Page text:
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Expulsion of Sex Workers from Vancouver's West End

Becki L. Ross

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Sex Work and the City: Repulsion, Desire and Resilience in 1984

West End Sex Workers Memorial, Vancouver, 2016. Photo: Ine Beljaars.

Vancouver, British Columbia is a settler-colonial port city with a long, rich history of sexual commerce. For over 150 years, indoor sex work has transpired in brothels, massage parlours, steambaths, nightclubs, apartments, and hotels; outdoor work has been conducted on and around strolls in Chinatown; the Downtown Eastside; Georgia, Seymour and Richards Streets; and in the city’s West End. Never evading contest, sex work—workers, working conditions and clients—have been the subjects of intense socio-legal debates, policy initiatives, and policing practices. In particular, sellers of sexual services have been aggressively scapegoated, criminalized and dehumanized; at the same time, activist sex workers have leveraged moxie, courage and wisdom to push back against violent regulatory regimes designed to eradicate them.

On July 4, 1984, Allan McEachern, chief justice of the British Columbia Supreme Court, ruled that sex workers on the West End’s Davie Street stroll were a “blatant, aggressive and disorderly public nuisance.” He chastised those who “defiled our city” by “taking over the streets and sidewalks for the purpose of prostitution.” To remedy what he called an “urban tragedy,” McEachern banned sex workers, cis and trans, BIPOC and white, from living and working in the West End. McEachern’s ruling was championed by then-mayor Mike Harcourt, attorney general Brian Smith and Pat Carney, member of Parliament for Vancouver Centre. Concerned Residents of the West End (CROWE), led by Gordon Price, and the vigilante posse Shame the Johns were elated about the purge of a “de facto red-light district.” Civic officials and moral entrepreneurs, keen to “cleanse” and “whiten” the city on the cusp of hosting Expo 86, celebrated an end to their “war on hookers.”

For the estimated 200 sex workers targeted in this act of domestic terrorism, the Supreme Court ruling in 1984 was a crushing blow. According to the late Métis Cree trans sex worker and whorganizer Jamie Lee Hamilton, the densely-populated West End was where racialized, white and gender-diverse residents built their “outdoor brothel culture” dating back to the 1960s. Here, they nurtured stable friendships, a clientele, community networks, and economic capacity as independent, pimp-free contractors with rent-controlled housing. Sharing apartments, working in pairs and recording clients’ licence plates, they protected each other through strategies of risk assessment, safety planning and harm reduction. The Alliance for the Safety of Prostitutes (ASP), led by Marie Arrington and Sally deQuadros, sounded the alarm about “bad tricks,” cruel police, the need for worker-run cooperatives, and the (illegal) collection of $28,000 in fines for “street soliciting” in the early 1980s. Torn from their moorings in the West End, sex workers were expelled east of Granville Street, then to the Mount Pleasant neighbourhood and finally to what became known as the “killings fields” of the city’s industrial East End.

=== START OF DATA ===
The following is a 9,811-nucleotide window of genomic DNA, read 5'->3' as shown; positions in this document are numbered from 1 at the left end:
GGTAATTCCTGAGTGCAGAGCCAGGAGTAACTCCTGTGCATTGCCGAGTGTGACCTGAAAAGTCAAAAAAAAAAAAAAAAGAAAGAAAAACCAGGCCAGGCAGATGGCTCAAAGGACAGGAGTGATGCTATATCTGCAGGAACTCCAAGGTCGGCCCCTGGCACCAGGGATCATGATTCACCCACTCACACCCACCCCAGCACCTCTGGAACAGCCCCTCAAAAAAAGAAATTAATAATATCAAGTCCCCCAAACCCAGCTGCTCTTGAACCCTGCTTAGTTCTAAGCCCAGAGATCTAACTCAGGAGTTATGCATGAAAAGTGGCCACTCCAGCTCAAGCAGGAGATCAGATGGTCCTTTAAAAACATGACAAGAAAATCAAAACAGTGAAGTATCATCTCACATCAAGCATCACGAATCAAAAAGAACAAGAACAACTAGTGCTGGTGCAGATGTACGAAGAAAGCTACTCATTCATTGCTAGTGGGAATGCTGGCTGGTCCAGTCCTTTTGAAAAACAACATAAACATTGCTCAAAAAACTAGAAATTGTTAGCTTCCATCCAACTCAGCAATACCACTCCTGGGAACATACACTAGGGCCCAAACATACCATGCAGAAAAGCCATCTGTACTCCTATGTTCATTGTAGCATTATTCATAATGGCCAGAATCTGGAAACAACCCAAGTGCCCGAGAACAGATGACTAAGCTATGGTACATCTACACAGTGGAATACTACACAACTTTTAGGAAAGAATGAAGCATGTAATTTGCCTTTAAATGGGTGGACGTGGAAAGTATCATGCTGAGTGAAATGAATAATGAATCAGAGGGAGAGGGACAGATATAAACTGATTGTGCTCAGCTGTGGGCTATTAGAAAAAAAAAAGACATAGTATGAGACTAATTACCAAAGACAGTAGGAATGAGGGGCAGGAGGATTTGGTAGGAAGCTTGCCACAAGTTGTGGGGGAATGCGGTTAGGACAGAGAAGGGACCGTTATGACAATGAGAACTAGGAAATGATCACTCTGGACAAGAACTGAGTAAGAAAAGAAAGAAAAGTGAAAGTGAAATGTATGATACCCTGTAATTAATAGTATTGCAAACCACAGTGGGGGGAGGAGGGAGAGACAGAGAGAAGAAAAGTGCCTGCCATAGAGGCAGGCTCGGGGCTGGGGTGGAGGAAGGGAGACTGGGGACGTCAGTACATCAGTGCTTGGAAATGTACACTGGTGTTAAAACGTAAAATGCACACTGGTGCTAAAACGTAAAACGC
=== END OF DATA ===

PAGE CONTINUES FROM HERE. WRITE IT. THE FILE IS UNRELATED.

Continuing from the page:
To commemorate the mass expulsion in 1984, and to stand as a bulwark against all forms of poisonous whorephobia, Jamie Lee Hamilton and I co-founded the West End Sex Workers Memorial Committee in 2008. After eight years of negotiation for reparations from the City of Vancouver, in 2016 we oversaw the installation of a majestic lamppost with red light and bronze plaques at the corner of Jervis and Pendrell Streets. While this monument alone does not prevent future atrocities, it is a powerful testament to the unrepentant “hoes and hustlers” who fought for, and continue to fight for, the destigmatization and decriminalization of their labour. In the broad context of systemic misogyny, racism, class inequality, and transphobia, activist sex workers have always demanded respect, recognition and rights as sex educators, mobilizers and innovators. In 2023, who is listening? And to what ends?

Becki L. Ross

Becki L. Ross is a long-time academic-activist in social movements, including feminist activism, Two Spirit and LGBTQ+ liberation, trans rights, sex workers’ sovereignty, and reproductive justice. Born in Sudbury, Ontario, Becki dedicated almost thirty years to feminist, queer, anti-colonial teaching and research in Sociology and the Institute for Gender, Race, Sexuality, and Social Justice (GRSJ) at the University of British Columbia. A prize-winning teacher and writer, Becki wrote The House That Jill Built: A Lesbian Nation in Formation (1995) and Burlesque West: showgirls, sex, and sin in Postwar Vancouver (2009). Becki’s published research appears in BC Studies, The Journal of Women’s History, Canadian Theatre Review, Sexualities, The Journal of the History of Sexuality, Labour/le travail, and The Conversation. In 2008, with the late Métis Cree trans sex worker and advocate, Jamie Lee Hamilton, Becki co-founded the West End Sex Workers Memorial Committee. After eight years of meetings, project development, and coordination with the City of Vancouver, we installed our Memorial lamppost and bronze plaques to honour sex workers who were violently expelled from the West End in 1984. Officially retired in July 2023, Becki is grateful for time and energy to nurture friendship, embrace competitive golf, write, read, garden, cook, curl, and play pickleball.